The gamma irradiation process can be used for a variety of filtration applications spanning discovery to production. In use
for more than 15 years, gamma irradiation uses well-defined operating parameters to ensure accurate validation methods and
dose settings. The relatively simple process works by emitting gamma rays (electromagnetic energy) from a cobalt-60 isotope
to penetrate deep into materials, thus destroying microbial bioburden. In a well-designed irradiation facility, for any given
density of material, the only variable determining the amount of radiation the product receives is the time the material spends
within the radiation field. As a constant and predictable sterilization method, gamma irradiation provides a safe and efficient
start to the drug development process.
In addition to eliminating sterilization and sterilization validation procedures, presterilization using gamma irradiation
provides cost, safety, and time benefits. Gamma irradiation's ability to demonstrate reproducible results helps biopharmaceutical
companies improve the predictability of their applications. Because products are not exposed to heat, humidity, pressure,
or vacuum, gamma irradiation presents fewer opportunities for product degradation. It also produces minimal waste byproducts,
and does not require quarantine for out-gassing or biological testing. At $0.50–$4.00 per cubic ft., gamma irradiation's comparable
cost to other forms of sterilization make it a very viable option.
In general, gamma irradiation is outsourced to specialty radiation facilities, such as Isotron Steris, SteriGenics, and RTI
in the US. These facilities are subject to quarterly radiation dose audits. They are ISO-certified, maintain thorough records,
and provide information, as needed, for submission to FDA. They also are equipped with safety containment walls that form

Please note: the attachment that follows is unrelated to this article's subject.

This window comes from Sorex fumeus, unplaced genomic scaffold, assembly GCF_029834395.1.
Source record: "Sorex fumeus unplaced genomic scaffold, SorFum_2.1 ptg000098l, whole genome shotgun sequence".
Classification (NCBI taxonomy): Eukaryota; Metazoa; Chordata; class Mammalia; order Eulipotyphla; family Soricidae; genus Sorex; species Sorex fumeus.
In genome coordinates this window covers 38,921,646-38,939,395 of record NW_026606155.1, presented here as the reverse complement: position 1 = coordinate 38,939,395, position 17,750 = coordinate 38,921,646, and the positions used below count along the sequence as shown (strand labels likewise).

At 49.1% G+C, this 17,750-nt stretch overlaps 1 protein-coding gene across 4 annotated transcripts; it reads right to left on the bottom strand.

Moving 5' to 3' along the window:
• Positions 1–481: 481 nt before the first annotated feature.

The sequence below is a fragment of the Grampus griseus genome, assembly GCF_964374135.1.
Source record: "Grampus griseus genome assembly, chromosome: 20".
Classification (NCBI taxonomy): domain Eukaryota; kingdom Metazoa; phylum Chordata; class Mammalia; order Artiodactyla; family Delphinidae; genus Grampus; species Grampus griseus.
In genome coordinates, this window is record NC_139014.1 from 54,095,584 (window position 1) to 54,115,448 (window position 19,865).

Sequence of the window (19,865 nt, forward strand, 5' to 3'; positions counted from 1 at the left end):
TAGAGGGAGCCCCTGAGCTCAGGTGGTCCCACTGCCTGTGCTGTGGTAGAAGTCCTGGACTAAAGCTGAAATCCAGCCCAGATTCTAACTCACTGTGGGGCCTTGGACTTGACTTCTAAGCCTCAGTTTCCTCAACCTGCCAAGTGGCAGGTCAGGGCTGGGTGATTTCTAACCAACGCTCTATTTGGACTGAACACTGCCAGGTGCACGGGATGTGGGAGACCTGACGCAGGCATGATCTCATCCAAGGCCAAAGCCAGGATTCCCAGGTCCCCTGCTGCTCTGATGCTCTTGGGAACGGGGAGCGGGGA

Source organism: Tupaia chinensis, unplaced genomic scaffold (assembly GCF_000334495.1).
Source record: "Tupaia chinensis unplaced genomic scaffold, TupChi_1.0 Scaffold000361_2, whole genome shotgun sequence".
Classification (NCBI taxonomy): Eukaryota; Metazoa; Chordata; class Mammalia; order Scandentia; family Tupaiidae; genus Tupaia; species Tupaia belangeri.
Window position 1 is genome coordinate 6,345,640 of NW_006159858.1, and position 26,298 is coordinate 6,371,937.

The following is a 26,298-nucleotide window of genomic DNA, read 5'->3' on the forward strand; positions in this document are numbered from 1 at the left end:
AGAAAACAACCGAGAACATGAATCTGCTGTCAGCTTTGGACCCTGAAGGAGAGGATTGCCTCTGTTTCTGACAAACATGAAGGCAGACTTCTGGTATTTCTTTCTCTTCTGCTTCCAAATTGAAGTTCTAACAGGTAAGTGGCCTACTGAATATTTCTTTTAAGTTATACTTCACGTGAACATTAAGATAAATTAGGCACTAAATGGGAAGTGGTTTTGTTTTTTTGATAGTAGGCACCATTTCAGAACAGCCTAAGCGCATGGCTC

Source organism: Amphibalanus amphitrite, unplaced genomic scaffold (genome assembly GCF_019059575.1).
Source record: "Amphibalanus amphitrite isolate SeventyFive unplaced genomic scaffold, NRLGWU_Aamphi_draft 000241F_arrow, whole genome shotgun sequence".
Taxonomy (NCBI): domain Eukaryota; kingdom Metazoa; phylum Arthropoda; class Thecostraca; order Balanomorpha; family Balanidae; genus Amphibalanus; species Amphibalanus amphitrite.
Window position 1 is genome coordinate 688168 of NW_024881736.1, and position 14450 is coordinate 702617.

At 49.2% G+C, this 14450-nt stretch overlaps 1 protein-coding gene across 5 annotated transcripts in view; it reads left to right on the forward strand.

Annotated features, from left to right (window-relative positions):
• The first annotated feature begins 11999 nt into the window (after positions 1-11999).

a concrete shield around the facility to protect against the irradiation source (cobalt-60). To ensure the safety of the operators
and the process, radiation facilities are monitored and regulated by a number of organizations.
As with any sterilization method, the material to be sterilized must be compatible with the type of method used. Materials
that are suitable for gamma irradiation include: polyethersulfone (PES), polyvinylidiene fluoride (PVDF), nylon and stabilized
polypropylene. Materials that are not suitable include polytetrafluoroethylene (PTFE) and unstabilized polypropylene.
Setting the Parameters for Radiation
The objective of sterilization by gamma irradiation is to ensure that there is sufficient energy to kill microorganisms without
compromising the integrity of the device materials.
The degree of sterilization or the Sterility Assurance Level (SAL) provides a benchmark for determining what the minimum radiation
dose setting should be for a given material. SAL is a measurement of the theoretical probability of there being a viable microorganism
present on the device. The industry accepted SAL for terminally sterilized products is expressed as 10-6. This means the theoretical probability of there being a viable microorganism present on the device shall be equal or less
than one in a million.
In setting the radiation dose, it is important to understand that not all parts of a device receive the same dose because
of density, thickness, and geometric differences within the device. Some parts may need to receive a 30%–50% higher dose than
the minimum dose needed to ensure that the devices are effectively sterilized.
The membrane filters used in disposable capsules can consist of different materials (e.g., PVDF, PES, or nylon) and thus,
these materials need to be tested to ensure that the appropriate dose is established for sterilization. The method described
below can be used to establish a suitable gamma irradiation dose for presterilization of capsule filters.
Establishing the Minimum Dose for Disposable Capsules
Methods set forth by the Association for Advancement of Medical Instrumentation (AAMI) are typically used to establish the
minimum radiation dose setting that can routinely meet the preselected SAL requirements. Specifically, Method One of ANSI/AAMI/ISO
11137 has been used for filter capsules.